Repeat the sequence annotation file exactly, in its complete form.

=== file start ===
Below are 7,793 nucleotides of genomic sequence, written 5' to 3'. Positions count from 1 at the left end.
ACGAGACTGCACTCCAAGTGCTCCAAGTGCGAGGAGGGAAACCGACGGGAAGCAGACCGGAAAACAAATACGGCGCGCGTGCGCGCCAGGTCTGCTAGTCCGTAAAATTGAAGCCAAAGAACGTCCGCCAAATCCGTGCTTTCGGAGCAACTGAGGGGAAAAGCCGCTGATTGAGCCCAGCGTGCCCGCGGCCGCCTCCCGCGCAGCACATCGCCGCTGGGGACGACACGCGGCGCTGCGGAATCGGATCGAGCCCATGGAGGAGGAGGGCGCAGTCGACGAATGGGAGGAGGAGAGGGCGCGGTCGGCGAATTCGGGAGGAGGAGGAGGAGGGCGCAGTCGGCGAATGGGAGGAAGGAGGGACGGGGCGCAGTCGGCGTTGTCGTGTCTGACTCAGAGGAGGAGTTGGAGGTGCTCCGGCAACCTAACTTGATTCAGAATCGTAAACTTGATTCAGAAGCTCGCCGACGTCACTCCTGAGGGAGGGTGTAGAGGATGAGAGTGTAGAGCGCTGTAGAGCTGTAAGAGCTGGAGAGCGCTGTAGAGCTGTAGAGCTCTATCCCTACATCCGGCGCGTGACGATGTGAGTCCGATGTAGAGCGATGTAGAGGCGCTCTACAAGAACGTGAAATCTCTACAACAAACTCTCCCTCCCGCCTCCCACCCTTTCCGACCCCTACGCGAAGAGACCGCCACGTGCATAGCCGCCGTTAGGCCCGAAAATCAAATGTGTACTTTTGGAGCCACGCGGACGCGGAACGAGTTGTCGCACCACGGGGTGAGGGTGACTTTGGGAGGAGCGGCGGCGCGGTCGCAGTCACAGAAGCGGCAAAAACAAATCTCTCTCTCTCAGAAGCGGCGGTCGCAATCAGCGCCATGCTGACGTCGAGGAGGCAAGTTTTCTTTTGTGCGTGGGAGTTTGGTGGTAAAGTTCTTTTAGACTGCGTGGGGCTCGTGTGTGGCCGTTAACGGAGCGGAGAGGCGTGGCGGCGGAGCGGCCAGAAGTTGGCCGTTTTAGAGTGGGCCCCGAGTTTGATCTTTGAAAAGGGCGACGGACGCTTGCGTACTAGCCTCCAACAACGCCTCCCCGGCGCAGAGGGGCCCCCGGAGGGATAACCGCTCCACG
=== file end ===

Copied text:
Below are 7,793 nucleotides of genomic sequence, written 5' to 3'. Positions count from 1 at the left end.
ACGAGACTGCACTCCAAGTGCTCCAAGTGCGAGGAGGGAAACCGACGGGAAGCAGACCGGAAAACAAATACGGCGCGCGTGCGCGCCAGGTCTGCTAGTCCGTAAAATTGAAGCCAAAGAACGTCCGCCAAATCCGTGCTTTCGGAGCAACTGAGGGGAAAAGCCGCTGATTGAGCCCAGCGTGCCCGCGGCCGCCTCCCGCGCAGCACATCGCCGCTGGGGACGACACGCGGCGCTGCGGAATCGGATCGAGCCCATGGAGGAGGAGGGCGCAGTCGACGAATGGGAGGAGGAGAGGGCGCGGTCGGCGAATTCGGGAGGAGGAGGAGGAGGGCGCAGTCGGCGAATGGGAGGAAGGAGGGACGGGGCGCAGTCGGCGTTGTCGTGTCTGACTCAGAGGAGGAGTTGGAGGTGCTCCGGCAACCTAACTTGATTCAGAATCGTAAACTTGATTCAGAAGCTCGCCGACGTCACTCCTGAGGGAGGGTGTAGAGGATGAGAGTGTAGAGCGCTGTAGAGCTGTAAGAGCTGGAGAGCGCTGTAGAGCTGTAGAGCTCTATCCCTACATCCGGCGCGTGACGATGTGAGTCCGATGTAGAGCGATGTAGAGGCGCTCTACAAGAACGTGAAATCTCTACAACAAACTCTCCCTCCCGCCTCCCACCCTTTCCGACCCCTACGCGAAGAGACCGCCACGTGCATAGCCGCCGTTAGGCCCGAAAATCAAATGTGTACTTTTGGAGCCACGCGGACGCGGAACGAGTTGTCGCACCACGGGGTGAGGGTGACTTTGGGAGGAGCGGCGGCGCGGTCGCAGTCACAGAAGCGGCAAAAACAAATCTCTCTCTCTCAGAAGCGGCGGTCGCAATCAGCGCCATGCTGACGTCGAGGAGGCAAGTTTTCTTTTGTGCGTGGGAGTTTGGTGGTAAAGTTCTTTTAGACTGCGTGGGGCTCGTGTGTGGCCGTTAACGGAGCGGAGAGGCGTGGCGGCGGAGCGGCCAGAAGTTGGCCGTTTTAGAGTGGGCCCCGAGTTTGATCTTTGAAAAGGGCGACGGACGCTTGCGTACTAGCCTCCAACAACGCCTCCCCGGCGCAGAGGGGCCCCCGGAGGGATAACCGCTCCACG